Colossus of Rhodes

Colossus of Rhodes

Colossus of Rhodes

The Colossus of Rhodes should have never been built. It stands as an outrageous monumental folly which has come to represent the colossal scale of human engineering. "What Titan would not have dared"? wrote Thomas Carlyle in his book The Heroes of Malta. "Not even the Immortals themselves were such architects as the Athenians; not even Jupiter might do such things".


For other uses, see Colossus of Rhodes (disambiguation). (Source: en.wikipedia.org

The city of the Rhodians lies on the eastern promontory of Rhodes; and it is so far superior to all others in harbours and roads and walls and improvements in general that I am unable to speak of any other city as equal to it, or even as almost equal to it, much less superior to it. It is remarkable also for its good order, and for its careful attention to the administration of affairs of state in general; and in particular to that of naval affairs, whereby it held the mastery of the sea for a long time and overthrew the business of piracy, and became a friend to the Romans and to all kings who favoured both the Romans and the Greeks.


Consequently, it not only has remained autonomous but also has been adorned with many votive offerings, which for the most part are to be found in the Dionysium and the gymnasium, but partly in other places. The best of these are, first, the Colossus of Helius, of which the author of the iambic verse says, "seven times ten cubits in height, the work of Chares the Lindian"; but it now lies on the ground, having been thrown down by an earthquake and broken at the knees. In accordance with a certain oracle, the people did not raise it again. This, then, is the most excellent of the votive offerings (at any rate, it is by common agreement one of the Seven Wonders).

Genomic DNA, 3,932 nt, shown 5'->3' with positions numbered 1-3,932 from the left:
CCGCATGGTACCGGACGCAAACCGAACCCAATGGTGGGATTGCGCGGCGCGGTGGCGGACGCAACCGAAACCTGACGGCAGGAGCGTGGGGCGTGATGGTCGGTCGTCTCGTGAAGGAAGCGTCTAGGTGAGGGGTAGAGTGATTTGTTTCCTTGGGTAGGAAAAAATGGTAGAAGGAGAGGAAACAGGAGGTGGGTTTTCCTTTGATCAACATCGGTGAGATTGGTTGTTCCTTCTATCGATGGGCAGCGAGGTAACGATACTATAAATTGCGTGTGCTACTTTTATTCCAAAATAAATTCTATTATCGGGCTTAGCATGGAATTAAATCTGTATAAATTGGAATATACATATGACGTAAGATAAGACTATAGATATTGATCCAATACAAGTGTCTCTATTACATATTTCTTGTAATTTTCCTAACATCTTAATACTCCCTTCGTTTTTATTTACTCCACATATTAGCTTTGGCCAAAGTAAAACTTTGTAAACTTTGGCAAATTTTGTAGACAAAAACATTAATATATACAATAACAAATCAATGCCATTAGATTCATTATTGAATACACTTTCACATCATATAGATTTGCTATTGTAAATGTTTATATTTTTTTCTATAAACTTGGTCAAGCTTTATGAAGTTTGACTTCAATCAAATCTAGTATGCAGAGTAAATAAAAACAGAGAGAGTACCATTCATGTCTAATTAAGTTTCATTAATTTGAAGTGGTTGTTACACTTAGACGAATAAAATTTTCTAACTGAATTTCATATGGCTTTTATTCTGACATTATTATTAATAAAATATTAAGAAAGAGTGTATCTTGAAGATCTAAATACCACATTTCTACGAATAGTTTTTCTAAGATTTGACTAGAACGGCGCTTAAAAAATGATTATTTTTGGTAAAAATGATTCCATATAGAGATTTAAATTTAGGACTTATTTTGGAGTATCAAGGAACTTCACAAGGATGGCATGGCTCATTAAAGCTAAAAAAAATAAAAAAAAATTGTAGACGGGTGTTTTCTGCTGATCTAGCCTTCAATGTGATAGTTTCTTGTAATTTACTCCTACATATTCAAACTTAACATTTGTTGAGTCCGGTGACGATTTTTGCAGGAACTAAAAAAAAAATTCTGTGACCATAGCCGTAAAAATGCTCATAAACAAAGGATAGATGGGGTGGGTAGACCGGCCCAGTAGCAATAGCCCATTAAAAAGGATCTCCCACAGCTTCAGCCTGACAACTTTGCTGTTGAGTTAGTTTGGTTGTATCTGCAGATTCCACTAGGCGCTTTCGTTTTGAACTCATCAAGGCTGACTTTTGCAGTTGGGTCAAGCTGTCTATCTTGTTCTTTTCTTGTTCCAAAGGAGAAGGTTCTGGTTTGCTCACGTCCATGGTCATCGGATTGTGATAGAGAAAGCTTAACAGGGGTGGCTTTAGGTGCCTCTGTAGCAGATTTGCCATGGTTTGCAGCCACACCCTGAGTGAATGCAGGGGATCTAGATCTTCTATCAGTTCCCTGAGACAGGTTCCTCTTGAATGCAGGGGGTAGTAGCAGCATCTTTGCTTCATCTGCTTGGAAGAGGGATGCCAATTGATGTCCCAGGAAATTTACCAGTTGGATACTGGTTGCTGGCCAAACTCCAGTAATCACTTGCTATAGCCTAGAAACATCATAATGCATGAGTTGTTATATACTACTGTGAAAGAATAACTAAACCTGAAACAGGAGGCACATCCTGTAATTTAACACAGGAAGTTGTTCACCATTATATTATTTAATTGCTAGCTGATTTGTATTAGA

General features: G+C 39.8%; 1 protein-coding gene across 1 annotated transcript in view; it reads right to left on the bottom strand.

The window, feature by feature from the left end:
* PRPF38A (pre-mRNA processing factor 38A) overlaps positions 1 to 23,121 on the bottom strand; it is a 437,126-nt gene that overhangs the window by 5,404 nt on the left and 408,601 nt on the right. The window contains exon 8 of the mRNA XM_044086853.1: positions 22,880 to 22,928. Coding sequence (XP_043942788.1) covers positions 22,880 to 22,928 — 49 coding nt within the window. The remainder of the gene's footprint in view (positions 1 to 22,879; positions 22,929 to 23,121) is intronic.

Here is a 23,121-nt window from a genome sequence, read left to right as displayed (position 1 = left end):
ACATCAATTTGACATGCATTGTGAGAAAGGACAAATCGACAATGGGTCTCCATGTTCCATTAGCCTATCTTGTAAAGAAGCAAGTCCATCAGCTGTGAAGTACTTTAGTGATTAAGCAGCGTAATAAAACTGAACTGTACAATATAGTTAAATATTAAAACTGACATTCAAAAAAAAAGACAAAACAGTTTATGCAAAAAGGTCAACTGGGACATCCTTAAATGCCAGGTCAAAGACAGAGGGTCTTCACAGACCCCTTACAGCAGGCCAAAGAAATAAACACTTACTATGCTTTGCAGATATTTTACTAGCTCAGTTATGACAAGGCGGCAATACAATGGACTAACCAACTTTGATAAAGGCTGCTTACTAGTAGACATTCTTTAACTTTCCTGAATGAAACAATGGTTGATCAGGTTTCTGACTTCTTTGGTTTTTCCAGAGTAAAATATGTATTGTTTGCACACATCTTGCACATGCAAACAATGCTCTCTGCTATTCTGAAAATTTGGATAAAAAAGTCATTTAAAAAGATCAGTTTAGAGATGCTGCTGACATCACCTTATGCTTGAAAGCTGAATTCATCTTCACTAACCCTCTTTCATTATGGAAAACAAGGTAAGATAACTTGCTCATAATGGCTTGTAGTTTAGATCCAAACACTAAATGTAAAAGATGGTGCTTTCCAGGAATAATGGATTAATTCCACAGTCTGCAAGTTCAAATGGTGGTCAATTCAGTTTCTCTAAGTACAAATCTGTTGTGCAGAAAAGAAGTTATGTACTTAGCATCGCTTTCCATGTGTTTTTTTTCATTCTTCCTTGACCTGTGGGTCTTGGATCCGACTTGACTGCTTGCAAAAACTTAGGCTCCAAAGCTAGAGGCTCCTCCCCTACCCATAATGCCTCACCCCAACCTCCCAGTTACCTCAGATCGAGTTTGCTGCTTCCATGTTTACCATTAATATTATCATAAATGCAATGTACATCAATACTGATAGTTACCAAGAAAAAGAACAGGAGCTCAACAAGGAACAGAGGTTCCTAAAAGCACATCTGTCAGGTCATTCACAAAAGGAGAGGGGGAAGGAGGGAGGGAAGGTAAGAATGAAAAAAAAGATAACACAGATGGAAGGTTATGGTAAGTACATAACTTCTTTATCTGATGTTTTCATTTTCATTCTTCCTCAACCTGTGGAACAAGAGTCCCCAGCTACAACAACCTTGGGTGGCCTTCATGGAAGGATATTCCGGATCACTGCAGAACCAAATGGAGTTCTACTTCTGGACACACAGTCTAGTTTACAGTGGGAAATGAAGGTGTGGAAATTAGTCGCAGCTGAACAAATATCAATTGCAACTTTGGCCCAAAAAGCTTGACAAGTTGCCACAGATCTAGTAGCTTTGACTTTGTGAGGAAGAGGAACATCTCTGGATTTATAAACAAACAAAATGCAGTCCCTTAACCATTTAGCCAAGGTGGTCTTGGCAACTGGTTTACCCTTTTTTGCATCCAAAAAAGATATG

(after the Arab pillage of Rhodes): "And a great number of men hauled on strong ropes which were tied round the brass Colossus which was in the city and pulled it down. And they weighed from it three thousand loads of Corinthian brass, and they sold it to a certain Jew from Emesa" (the Syrian city of Homs). Theophanes is the sole source of this account, and all other sources can be traced to him. (Source: en.wikipedia.org)

en.wikipedia.org en.wikipedia.org en.wikipedia.org)))Shakespeare alludes to the Colossus also in Troilus and Cressida (V.5) and in Henry IV, PartThe harbour-straddling Colossus was a figment of medieval imaginations based on the dedication text's mention of "over land and sea" twice and the writings of an Italian visitor who in 1395 noted that local tradition held that the right foot had stood where the church of St John of the Colossus was then located. (Source:The Colossus as imagined in a 16th-century engraving by Martin Heemskerck, part of his series of the Seven Wonders of the World (Source: 1 (V.1). (Source:

While these fanciful images feed the misconception, the mechanics of the situation reveal that the Colossus could not have straddled the harbour as described in Lemprière's Classical Dictionary. If the completed statue had straddled the harbour, the entire mouth of the harbour would have been effectively closed during the entirety of the construction, and the ancient Rhodians did not have the means to dredge and re-open the harbour after construction. Also, the fallen statue would have blocked the harbour, and since the ancient Rhodians did not have the ability to remove the fallen statue from the harbour, it would not have remained visible on land for the next 800 years, as discussed above. Even neglecting these objections, the statue was made of bronze, and engineering analyses indicate that it could not have been built with its legs apart without collapsing under its own weight. (Source: en.wikipedia.org "The New Colossus" (1883), a sonnet by Emma Lazarus written on a cast bronze plaque and mounted inside the pedestal of the Statue of Liberty in 1903, contrasts the latter with:

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